Temporal variability of live (stained) benthic foraminiferal faunas in a river-dominated shelf – faunal response to rapid changes of the river influence (Rhône prodelta, NW Mediterranean)
1Laboratoire des Bio-Indicateurs Actuels et Fossiles (BIAF), University of Angers, UPRES EA 2644, 2 Boulevard Lavoisier, 49045 Angers Cedex 01, France
2Laboratoire d'Etude des Bio-Indicateurs Marins (LEBIM), Ker Châlon, 85350 Ile d'Yeu, France
3Centre de Formation et de Recherche sur l'Environnement Marin, University of Perpignan, UMR 5110 CNRS, 52 Avenue Paul Alduy, 66860 Perpignan Cedex, France
4Laboratoire des Sciences du Climat et de l'Environnement (LSCE), UMR 1572 CEA–CNRS–UVSQ, 91198 Gif-sur-Yvette Cedex, France
5UPMC Univ Paris 06, FRE 3350, Laboratoire d'Ecogéochimie des Environnements Benthiques (LECOB), Observatoire Océanologique, 66650, Banyuls-sur-Mer, France
6CNRS, FRE 3350, LECOB, Observatoire Océanologique, 66650, Banyuls-sur-Mer, France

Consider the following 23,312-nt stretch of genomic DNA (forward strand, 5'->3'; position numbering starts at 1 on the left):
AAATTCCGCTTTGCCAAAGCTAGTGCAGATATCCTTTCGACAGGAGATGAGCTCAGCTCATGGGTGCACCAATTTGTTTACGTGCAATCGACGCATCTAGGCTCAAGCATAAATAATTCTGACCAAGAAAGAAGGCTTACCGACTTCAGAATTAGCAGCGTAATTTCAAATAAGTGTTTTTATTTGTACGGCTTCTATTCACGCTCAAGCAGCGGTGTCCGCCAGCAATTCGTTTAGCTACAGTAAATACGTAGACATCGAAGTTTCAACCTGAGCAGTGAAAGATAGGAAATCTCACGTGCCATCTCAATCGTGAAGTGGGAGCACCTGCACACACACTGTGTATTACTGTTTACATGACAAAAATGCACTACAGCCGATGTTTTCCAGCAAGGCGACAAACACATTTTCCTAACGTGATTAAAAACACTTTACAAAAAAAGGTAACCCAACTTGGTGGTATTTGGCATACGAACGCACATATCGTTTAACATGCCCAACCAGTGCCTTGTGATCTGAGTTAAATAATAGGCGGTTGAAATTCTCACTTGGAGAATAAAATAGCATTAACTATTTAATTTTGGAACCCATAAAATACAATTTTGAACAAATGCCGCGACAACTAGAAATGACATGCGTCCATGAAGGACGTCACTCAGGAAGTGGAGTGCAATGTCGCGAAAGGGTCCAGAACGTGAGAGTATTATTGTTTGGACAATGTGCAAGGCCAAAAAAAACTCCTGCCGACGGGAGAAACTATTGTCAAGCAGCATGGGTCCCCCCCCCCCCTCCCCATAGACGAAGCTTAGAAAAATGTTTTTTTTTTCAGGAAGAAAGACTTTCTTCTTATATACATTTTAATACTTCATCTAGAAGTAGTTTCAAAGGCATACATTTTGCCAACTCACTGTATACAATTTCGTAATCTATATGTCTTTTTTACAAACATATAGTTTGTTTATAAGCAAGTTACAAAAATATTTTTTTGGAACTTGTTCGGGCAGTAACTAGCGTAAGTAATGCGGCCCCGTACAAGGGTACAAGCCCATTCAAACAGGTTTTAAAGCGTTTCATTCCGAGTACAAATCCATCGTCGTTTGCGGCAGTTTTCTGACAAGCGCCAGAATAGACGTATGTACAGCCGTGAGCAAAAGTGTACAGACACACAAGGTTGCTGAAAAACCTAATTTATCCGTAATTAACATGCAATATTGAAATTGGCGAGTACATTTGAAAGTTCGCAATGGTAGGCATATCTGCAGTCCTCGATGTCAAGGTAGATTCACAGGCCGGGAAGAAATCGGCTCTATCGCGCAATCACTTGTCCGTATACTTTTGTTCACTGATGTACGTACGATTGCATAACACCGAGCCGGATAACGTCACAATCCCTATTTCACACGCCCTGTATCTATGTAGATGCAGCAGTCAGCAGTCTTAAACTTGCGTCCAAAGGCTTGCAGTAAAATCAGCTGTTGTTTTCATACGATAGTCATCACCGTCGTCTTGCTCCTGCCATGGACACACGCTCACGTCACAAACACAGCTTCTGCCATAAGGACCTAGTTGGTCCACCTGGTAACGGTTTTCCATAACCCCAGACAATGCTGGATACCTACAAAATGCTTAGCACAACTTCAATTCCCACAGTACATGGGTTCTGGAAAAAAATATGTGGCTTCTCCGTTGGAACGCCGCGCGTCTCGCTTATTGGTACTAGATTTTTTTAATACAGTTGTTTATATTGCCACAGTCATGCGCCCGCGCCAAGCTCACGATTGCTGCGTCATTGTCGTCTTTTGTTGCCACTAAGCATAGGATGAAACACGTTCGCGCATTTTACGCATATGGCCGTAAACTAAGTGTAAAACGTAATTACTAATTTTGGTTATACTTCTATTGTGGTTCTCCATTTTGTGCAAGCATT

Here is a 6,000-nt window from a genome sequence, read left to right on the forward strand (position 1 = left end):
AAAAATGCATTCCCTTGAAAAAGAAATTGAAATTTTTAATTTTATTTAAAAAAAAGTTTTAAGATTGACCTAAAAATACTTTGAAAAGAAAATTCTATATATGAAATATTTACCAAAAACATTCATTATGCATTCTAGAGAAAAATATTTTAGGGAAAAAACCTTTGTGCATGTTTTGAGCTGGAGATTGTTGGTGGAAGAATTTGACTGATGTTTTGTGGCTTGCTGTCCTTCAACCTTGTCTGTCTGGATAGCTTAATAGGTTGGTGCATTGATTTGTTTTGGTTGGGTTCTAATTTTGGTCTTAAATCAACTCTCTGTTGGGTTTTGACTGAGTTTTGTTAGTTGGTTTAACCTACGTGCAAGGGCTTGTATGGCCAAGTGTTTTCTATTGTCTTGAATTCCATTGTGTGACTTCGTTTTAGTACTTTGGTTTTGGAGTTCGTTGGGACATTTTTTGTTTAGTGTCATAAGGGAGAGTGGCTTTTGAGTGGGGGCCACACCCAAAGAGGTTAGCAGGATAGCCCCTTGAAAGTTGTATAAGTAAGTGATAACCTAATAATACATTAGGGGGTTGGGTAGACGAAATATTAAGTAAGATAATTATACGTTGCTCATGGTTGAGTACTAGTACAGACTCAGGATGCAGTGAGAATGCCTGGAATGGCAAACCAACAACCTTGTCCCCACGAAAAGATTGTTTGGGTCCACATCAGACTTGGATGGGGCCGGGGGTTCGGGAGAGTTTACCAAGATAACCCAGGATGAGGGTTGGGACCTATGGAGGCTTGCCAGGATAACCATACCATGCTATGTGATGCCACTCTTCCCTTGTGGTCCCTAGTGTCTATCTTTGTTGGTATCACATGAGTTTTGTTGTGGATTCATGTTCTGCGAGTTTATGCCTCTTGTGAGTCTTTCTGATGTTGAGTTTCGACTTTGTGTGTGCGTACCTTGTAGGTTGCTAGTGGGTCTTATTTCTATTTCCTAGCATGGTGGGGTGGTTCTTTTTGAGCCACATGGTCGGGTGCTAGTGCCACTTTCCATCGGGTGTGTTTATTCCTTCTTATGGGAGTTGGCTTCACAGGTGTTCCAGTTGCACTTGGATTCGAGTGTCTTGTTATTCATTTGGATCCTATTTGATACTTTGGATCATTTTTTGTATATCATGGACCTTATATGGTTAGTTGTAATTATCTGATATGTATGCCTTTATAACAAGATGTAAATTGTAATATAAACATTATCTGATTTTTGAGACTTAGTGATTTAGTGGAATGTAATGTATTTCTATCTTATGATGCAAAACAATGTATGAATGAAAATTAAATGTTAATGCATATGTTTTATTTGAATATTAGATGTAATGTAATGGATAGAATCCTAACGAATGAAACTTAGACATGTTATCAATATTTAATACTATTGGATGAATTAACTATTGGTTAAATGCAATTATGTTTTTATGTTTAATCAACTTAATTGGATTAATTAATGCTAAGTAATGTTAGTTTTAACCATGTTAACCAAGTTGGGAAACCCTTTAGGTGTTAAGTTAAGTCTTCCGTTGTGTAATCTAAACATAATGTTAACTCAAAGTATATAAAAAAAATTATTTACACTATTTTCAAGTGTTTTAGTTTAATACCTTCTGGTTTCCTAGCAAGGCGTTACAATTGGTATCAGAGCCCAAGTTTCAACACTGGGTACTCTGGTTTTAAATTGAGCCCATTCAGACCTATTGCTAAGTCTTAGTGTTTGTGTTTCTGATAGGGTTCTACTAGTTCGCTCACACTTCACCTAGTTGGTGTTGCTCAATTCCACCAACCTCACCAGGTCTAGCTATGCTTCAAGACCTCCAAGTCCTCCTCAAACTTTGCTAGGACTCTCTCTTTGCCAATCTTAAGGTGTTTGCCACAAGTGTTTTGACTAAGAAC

Abstract. In the context of the French research project CHACCRA (Climate and Human-induced Alterations in Carbon Cycling at the River–seA connection), living (rose Bengal-stained) benthic foraminifera were investigated at two stations (24 and 67 m depth) in the Rhône prodelta (NW Mediterranean, Gulf of Lions). The aim of this study was to precise the response of benthic foraminiferal faunas to temporal changes of the Rhône River inputs (e.g. organic and terrigeneous material). Each site was sampled in April 2007, September 2007, May 2008 and December 2008, permitting to observe foraminiferal faunas of the 63–150 and >150 μm size fractions under a wide range of environmental conditions. Obvious variations in foraminiferal faunal composition were observed during the four investigated periods at the shallowest Station A located in the close vicinity of the Rhône River mouth. Different colonisation stages were observed after major Rhône River flood events, foraminiferal faunas responding with an opportunistic strategy few days to weeks after the creation of a peculiar sedimentary environment (Leptohalysis scottii, May 2008) or high amounts of organic matter supplied by a river flood (Ammonia tepida, December 2008). Under more stable conditions, relatively diverse and equilibrated faunas grew in the sediments. Species benefited from noticeable input of riverine phytodetritus to the sediment during spring bloom conditions (April 2007; e.g. Bolivina dilatata, Nonionella stella, Stainforthia fusiformis), or high amounts of still bio-available organic matter under more oligotrophic conditions (September 2007; e.g. Ammonia tepida, Psammosphaera fusca). The reduced influence of the Rhône River input at the farther Station N led to less contrasted environmental conditions during the four sampling periods, and so to less obvious variations in foraminiferal faunal composition. During reduced riverine influence (i.e. low Rhône discharge), species able to feed on fresh phytodetritus (e.g. Clavulina cylindrica, Hopkinsina atlantica, Nonionella iridea and Nonionella turgida) benefited from eutrophic conditions of the spring bloom (April 2007, May 2008). Conversely, the occurrence of Nouria polymorphinoides under oligotrophic conditions (September 2007, December 2008) was indicative of a benthic environment potentially disturbed by bottom currents. This study put into evidence the extremely rapid response of benthic foraminiferal faunas to strong variations in environmental conditions, especially close to the river mouth (Station A), response noticeably reduced farther from the mouth (Station N) due to a weaker impact of riverine input.